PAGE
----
My Way Blog Award™
"fluffer" certificate of merit

Nancy of the World of Jill Matrix wins a “Fluffer” certificate of merit for her product endorsement of, uh, Swiff. Despite the controversy behind the actual product (is it nice or nasty?), her stunning nude testimonial is the kind of thing we need to see more of.

My Way Blog Award™
"fluffer" certificate of merit

Finally, Tek of wins a “Fluffer” certificate of merit for the graphic and unexpurgated posting of his private parts.

My Way Blog Award™
weakest link

Hmm. No one could agree on which single person is not holding his or her weight, is past his or her sell-by date, is far beyond his or her 15 minutes of fame. So I wrote the names on little pieces of paper, put them in a hat, closed my eyes and randomly chose the winner. Oddly enough,the winner doesn’t seem to have a blog that I’m aware of, but he does have trouble with pretzels that make him choke, faint and hit his head, resulting in huge bruises below the eye. Let’s just leave it at that.

My Way Blog Award™
best in show

I love this category. This is where I found at least one completely new blog – - that I’ve since found rather addictive. Plus, a few of the winners in other categories – Jonno, Tinmanic, Melinda, Tinka, and Nancy, to name a few - made appearances here. And some of my regular addictions also made appearances – David of Swish Cottage and Peter of secret kings, for example. But the bloggers who got the most votes were those bi-coastal, bi-polar but not bi-sexual (at least not that I've noticed) wonders of the blogging world, Choire and Philo. They have such nice, shiny coats and a spring in their walk, their tails are always held high and they almost never bite… they are the Best in Show.

Francis Strand, Chief Judge, My Way Blog Awards™

Friday, January 18, 2002

I guess it's possible to have too much rhythm. Or in my buddy K.'s case, too much circadian rhythm. Her internal clock is refusing to adjust to Stockholm. Of course, this won't stop us from going out for beers after work tonight and getting sloshed.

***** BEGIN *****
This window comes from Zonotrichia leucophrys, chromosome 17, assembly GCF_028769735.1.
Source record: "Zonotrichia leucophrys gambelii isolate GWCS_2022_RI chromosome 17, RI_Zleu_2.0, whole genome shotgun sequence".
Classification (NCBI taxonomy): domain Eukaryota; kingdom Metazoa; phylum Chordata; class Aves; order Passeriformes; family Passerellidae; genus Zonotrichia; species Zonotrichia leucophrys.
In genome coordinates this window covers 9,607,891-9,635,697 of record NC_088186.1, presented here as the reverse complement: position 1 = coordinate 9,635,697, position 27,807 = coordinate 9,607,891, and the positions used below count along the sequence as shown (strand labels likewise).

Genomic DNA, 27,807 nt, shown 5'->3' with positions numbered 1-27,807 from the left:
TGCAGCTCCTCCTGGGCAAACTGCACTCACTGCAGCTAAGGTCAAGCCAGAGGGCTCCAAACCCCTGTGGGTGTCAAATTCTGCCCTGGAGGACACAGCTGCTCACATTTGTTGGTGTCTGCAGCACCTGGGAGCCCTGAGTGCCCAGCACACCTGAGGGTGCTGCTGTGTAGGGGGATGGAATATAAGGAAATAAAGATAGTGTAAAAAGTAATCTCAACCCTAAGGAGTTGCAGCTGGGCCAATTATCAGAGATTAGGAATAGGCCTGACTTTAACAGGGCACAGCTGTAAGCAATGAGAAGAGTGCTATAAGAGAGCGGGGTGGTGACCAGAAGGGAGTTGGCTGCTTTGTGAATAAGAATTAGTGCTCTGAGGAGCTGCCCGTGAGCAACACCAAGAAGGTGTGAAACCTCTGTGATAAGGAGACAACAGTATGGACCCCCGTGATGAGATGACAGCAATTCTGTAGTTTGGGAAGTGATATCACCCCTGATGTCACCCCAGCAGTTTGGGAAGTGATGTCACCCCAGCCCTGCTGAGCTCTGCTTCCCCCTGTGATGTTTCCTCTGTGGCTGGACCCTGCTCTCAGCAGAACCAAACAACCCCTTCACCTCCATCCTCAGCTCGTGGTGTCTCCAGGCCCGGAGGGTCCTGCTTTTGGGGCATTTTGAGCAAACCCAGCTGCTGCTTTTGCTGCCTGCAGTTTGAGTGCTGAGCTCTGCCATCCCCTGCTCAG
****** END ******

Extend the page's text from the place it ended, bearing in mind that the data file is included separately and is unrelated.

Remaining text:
It's us. It's what we do when she comes into town.

(I think the Swedish romance with alcohol is rubbing off on me. I guess I need to work a lot harder at absorbing the language and to ease up on absorbing some of the more interesting cultural habits.)

The Swedish word for the day is bakis. It means hung over. I hope this is not a self-fulfilling prophecy.

- by Francis S.

Thursday, January 17, 2002

It is now almost definite that our company offices will move out of the building we are in now, a 17th century mansion in front of the royal palace, a prime spot with a superb view in the middle of Gamla Stan, Stockholm's old town.

It depresses me to think of leaving this spot, it's such a pleasure to walk here each day, the city spread out in front of me as I walk down the mosebacke steps on the bluffs of Södermalm, the southern island of the city.

The Swedish word for the day is otrevligt. It means unpleasant.

- by Francis S.

Wednesday, January 16, 2002

My good old buddy old pal K. is here yet again from the States; she just can't seem to stay out of Sweden.

She's already regaled me with stories about having to remove her boots for a security check at Logan Airport in Boston (they took them into a separate room where she couldn't see them being interrogated:

    Good cop: "I just wanna make things easy for ya, ya look like a decent, God-fearing pair of boots - ya can tell me if ya been cramming explosives up ya little boot butts, I promise we can work out a nice cushy deal for ya, maybe even get ya a new pair of heels that actually don't look slutty like the ones ya got now...

    Bad cop: "If yer don't play nice with us, we're gonna separate yer body from yer pathetic sole(s) so even the focking devil won't recognize yer, yer dried up piece of cow stomach...)

She did get her boots back eventually. The security workers apparently also made some poor Indian woman remove her sandals until someone higher up on the security food chain reminded them that sandals are not a security risk.

The Swedish word for the day is säkerhet. It means safety.

- by Francis S.

Tuesday, January 15, 2002

(In case you've been wondering, I haven't forgotten the My Way Blog Awards™. The judges are in conference as we speak, and the winners will be announced by the end of the weekend.)

- by Francis S.